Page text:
opinion pubs

It’s Easy to be Intrepid When You’re a White Bloke

Illustration: "Odd One Out".

Wandering into strange pubs in strange towns, perhaps even in distant countries, isn’t as fun for some people as it is for others.

This is something we’ve been brooding on for years, triggered by a passing conversation with a friend. We suggested meeting in the William IV in Leyton and she winced and shook her head. “I don’t feel comfortable in there,” she said. “I feel like people are staring at me because, you know… I’m a bit brown.”

To be clear: nothing ever happened, nothing was ever said, but she simply didn’t feel at ease — and unease, after all, is a finely honed human survival mechanism.

Even within this household there are differing thresholds. There are pubs which Ray (an average-looking white bloke) has visited and enjoyed, but where Jess felt on edge, and certainly wouldn’t particularly relish visiting alone.

We hinted at some of this in our piece for All About Beer on reading the codes of English pubs — a hint which @rahulricky picked up on:

You might be tempted to bridle at this, to evoke the spectre of Emily Thornberry, to complain that this means English people are being denied the right to celebrate their flag but, as two white English people, it strikes us that the flag is sometimes used by pubs as a signal.

Of course it’s complex and complicated but we certainly wouldn’t blame people for deciding to give all flag-bedecked pubs a swerve, just to be on the safe side.

As for being intrepid abroad… Well, of course we’ve never had any trouble in Poland (Jess lived there for more than a year) but when we saw this Tweet from @amethyst_heels

…we didn’t doubt for a moment that it happened.

We contacted Ruvani and asked for more information and she kindly took the time to put into words a fuller account of her experience, and how it made her feel:

It’s a profoundly unsettling feeling to know that your very existence offends someone based purely on how you look, without them knowing a single thing about you.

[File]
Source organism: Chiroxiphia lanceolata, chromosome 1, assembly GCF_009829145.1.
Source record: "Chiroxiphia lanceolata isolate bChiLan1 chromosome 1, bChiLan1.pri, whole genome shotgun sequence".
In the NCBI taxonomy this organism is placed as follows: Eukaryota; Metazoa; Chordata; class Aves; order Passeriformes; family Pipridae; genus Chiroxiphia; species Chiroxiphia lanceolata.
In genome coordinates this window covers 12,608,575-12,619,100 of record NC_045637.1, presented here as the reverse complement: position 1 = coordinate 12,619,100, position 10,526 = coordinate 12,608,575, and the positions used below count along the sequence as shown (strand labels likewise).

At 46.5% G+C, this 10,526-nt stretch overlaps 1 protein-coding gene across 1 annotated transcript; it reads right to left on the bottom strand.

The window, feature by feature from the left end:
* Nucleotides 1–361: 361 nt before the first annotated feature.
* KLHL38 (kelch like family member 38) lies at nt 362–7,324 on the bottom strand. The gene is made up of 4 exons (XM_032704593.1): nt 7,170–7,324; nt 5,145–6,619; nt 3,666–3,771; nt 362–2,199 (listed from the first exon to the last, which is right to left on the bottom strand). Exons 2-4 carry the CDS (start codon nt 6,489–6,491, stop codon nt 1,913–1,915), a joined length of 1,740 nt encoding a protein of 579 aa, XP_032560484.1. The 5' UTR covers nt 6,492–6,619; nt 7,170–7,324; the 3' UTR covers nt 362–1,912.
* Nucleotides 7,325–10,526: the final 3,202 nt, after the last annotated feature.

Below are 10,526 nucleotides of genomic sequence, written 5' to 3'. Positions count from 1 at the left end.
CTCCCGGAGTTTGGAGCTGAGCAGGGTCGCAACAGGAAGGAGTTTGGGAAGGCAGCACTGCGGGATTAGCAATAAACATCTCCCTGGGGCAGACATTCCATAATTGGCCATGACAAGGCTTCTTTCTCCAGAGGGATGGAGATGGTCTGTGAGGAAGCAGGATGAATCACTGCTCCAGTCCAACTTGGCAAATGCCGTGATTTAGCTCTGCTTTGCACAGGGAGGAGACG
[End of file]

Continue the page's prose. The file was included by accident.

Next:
The craft beer community has, in my experience to date, been pretty inclusive and friendly. There will always be the odd guy behind the bar who immediately offers me a fruit beer or asks if I’m sure I can cope with a 6.5% IPA, and while these assumptions are a little patronising, they’re easy enough to gently correct.

My experiences at Cathead and Degustatornia in Gdansk were on a completely separate level.

I was deliberately made to feel more than unwelcome, treated with disdain and disgust and othered in a way that was deliberate and calculating.

At Cathead, I initially thought perhaps I was imagining it, being over-sensitive, but when my Caucasian companions were offered smiles, tasters and politeness while I was given abrasive answers to my questions and told I wasn’t allowed to try anything, it was impossible to ignore the fact that the staff didn’t want me in their bar.

At Degustatornia, the situation was significantly worse. The bar staff initially refused to serve me, taking orders all around me as if I didn’t exist.

My (Caucasian) husband eventually moved in front of me and was able to attract the attention of one of the bartenders, but when he pushed me forward to order, the bartender’s demeanour completely changed and it would not be an exaggeration to say that he physically recoiled.

When I asked him what was good, I was told ‘We only sell good beer’. Friendly, then. When I asked a question about two of the beers they were serving, I was told ‘Well, you can’t compare a 5% beer and a 10% beer, are you stupid?’. Nice. I politely explained that I wasn’t asking for a direct comparison, but which was the superior in relation to its own style, to which he responded with ‘I only drink Pilsner’. Yeah, right – he works in a craft beer bar.

Again, when I asked for tasters I was told they weren’t available despite other people at the bar being offered them in front of me, and when I asked a question about a different beer was again met with rudeness and eye-rolling condescension.

Eventually I was able to get a flight of beer out of him but which was in some ways a hard-won triumph but in others just hard-won.

Clearly the idea that a South Asian lady might have an actual interest in beer was completely anathema to the bartender, and the concept of a South Asian lady drinking beer in his bar was more than he was able to cope with.

He might not have been shouting expletives in my face, but to me that kind of demeaning, belittling, downgrading of me as a human being is actually worse because it’s harder to pinpoint or argue with directly, falling more into the category of bullying than abuse.

In a foreign country, you’re very limited in terms of means to recourse in this type of situation, and perpetually mindful that either management or law enforcement could well be of the same persuasion as the perpetrators. You’ve basically got to suck it up in a way you never would at home.